How demanding is volunteer work at a crisis line? An assessment of work- and organization-related demands and the relation with distress and intention to leave

    Publication of Innovations in Care

    R.C.W.J. Willems, C.H.C. Drossaert, H.S. Miedema, E.T. Bohlmeijer | Article | Publication date: 15 July 2021
    Background: Crisis line services, run by volunteers, offer a listening ear 24/7 to people who cannot or do not want to use professional help. Although previous studies have identified various potential stressors crisis line volunteers face, as yet a comprehensive assessment is lacking with regards to the frequency and perceived stressfulness of work- and organization-related demands, and their relationship with distress and a volunteer's intention to leave. Objective: To identify the frequency and impact of particular stressful situations (demands). In addition, to examine the extent to which these demands are associated with volunteers' demographics, distress and intention to leave the crisis line service. Method: In a cross-sectional study among 543 volunteers of a Dutch crisis line service the participants filled out a questionnaire about their experience of a large number of work- and organization-related demands and their perceived stressfulness. To calculate the impact of demands, the occurrence and stressfulness were multiplied. In addition, work-related distress, intention to leave the crisis line service as well as a number of demographics and work-related characteristics were assessed. Results: Work-related demands with the highest impact on volunteers were calls from people with psychiatric problems and suicidal intentions. “Having no time for a break” was the organization-related demand with the highest impact on volunteers. Eighteen percentage of the volunteers scored moderate or high on distress and 4% had the intention to leave the crisis line service within 1 year. Most work- and organization-related demands were positively associated with volunteers' distress and intention to leave the organization. Being older, being male and spending more hours per week volunteering were significantly, positively correlated with work-related demands. The total explained variance for distress was 16% and for intention to leave 13%. Conclusion: Although most crisis line volunteers experienced low impact from work- and organization-related demands, these demands were significantly related to experienced distress and the intention to leave crisis line service. For volunteers with moderate to high distress it can be useful to implement interventions aimed at increasing personal resources to help them deal with the challenges of the work at the crisis line.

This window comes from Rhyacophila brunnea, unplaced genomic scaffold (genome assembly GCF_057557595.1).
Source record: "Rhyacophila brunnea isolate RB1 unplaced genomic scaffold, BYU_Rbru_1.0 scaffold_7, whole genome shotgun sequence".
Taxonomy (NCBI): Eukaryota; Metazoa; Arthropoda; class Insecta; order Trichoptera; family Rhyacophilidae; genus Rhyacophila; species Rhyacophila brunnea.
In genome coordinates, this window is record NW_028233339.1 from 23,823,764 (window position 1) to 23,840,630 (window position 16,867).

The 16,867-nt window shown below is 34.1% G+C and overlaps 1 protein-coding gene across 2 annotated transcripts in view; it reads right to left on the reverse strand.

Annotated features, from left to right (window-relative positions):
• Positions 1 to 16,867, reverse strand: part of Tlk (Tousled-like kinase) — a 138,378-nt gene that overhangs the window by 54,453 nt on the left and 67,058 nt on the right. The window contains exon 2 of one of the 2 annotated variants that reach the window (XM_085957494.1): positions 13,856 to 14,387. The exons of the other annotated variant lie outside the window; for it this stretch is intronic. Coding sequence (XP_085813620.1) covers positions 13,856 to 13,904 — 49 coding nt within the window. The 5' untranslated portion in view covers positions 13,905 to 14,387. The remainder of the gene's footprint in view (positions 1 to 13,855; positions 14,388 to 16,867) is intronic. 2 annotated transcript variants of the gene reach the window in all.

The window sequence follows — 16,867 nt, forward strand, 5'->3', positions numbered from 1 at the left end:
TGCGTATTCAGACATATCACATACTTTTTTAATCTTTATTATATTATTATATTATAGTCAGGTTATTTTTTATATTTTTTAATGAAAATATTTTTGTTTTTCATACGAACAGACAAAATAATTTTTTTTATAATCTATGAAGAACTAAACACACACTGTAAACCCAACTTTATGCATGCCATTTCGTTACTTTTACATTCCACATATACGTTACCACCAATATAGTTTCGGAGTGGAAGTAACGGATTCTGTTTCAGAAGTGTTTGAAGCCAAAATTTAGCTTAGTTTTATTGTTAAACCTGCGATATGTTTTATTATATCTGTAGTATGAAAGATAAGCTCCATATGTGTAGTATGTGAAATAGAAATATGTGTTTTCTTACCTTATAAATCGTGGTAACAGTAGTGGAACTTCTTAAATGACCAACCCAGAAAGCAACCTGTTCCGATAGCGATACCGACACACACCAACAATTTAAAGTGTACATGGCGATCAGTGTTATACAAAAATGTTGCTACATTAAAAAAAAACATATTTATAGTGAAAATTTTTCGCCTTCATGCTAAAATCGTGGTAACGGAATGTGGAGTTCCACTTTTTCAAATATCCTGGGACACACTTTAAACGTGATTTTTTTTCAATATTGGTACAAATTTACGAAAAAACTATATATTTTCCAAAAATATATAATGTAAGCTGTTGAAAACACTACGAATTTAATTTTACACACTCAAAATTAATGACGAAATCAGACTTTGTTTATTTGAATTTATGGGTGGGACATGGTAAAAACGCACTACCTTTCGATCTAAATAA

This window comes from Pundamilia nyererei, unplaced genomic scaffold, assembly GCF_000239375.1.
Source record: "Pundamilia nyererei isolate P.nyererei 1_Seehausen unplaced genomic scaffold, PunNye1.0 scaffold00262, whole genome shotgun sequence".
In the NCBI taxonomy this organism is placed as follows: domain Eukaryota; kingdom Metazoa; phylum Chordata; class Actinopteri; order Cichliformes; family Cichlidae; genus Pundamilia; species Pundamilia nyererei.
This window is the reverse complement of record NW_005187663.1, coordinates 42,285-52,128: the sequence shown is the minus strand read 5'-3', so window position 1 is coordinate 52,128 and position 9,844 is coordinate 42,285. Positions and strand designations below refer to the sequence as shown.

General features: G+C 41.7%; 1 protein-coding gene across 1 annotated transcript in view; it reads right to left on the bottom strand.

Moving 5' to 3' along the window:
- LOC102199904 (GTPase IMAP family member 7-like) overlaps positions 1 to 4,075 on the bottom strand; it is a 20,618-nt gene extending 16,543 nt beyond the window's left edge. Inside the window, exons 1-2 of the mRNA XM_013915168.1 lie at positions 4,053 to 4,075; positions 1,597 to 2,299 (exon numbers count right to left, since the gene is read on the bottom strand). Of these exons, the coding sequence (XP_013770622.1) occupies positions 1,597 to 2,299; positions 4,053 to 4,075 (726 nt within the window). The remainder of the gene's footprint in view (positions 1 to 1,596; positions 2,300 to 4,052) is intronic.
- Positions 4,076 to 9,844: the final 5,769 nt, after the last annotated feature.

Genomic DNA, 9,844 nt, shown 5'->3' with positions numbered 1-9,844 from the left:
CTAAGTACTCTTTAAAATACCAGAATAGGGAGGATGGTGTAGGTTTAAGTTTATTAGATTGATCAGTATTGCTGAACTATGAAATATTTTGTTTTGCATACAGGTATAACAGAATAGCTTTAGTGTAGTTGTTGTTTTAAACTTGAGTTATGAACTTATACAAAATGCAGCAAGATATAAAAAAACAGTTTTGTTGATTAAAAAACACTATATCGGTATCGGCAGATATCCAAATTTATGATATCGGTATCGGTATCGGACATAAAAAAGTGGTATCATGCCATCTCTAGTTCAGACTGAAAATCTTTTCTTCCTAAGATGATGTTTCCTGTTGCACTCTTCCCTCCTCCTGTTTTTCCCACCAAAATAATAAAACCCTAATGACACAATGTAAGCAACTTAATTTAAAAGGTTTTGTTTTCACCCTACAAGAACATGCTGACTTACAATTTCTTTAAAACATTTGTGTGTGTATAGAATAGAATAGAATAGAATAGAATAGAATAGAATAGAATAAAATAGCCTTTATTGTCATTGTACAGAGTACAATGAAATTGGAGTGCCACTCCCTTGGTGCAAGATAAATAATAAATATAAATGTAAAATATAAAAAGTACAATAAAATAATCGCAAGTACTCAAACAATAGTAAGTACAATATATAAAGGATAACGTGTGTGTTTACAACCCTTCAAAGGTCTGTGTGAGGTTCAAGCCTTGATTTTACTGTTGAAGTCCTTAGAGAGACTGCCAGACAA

Author(s) - affiliated with Rotterdam University of Applied Sciences

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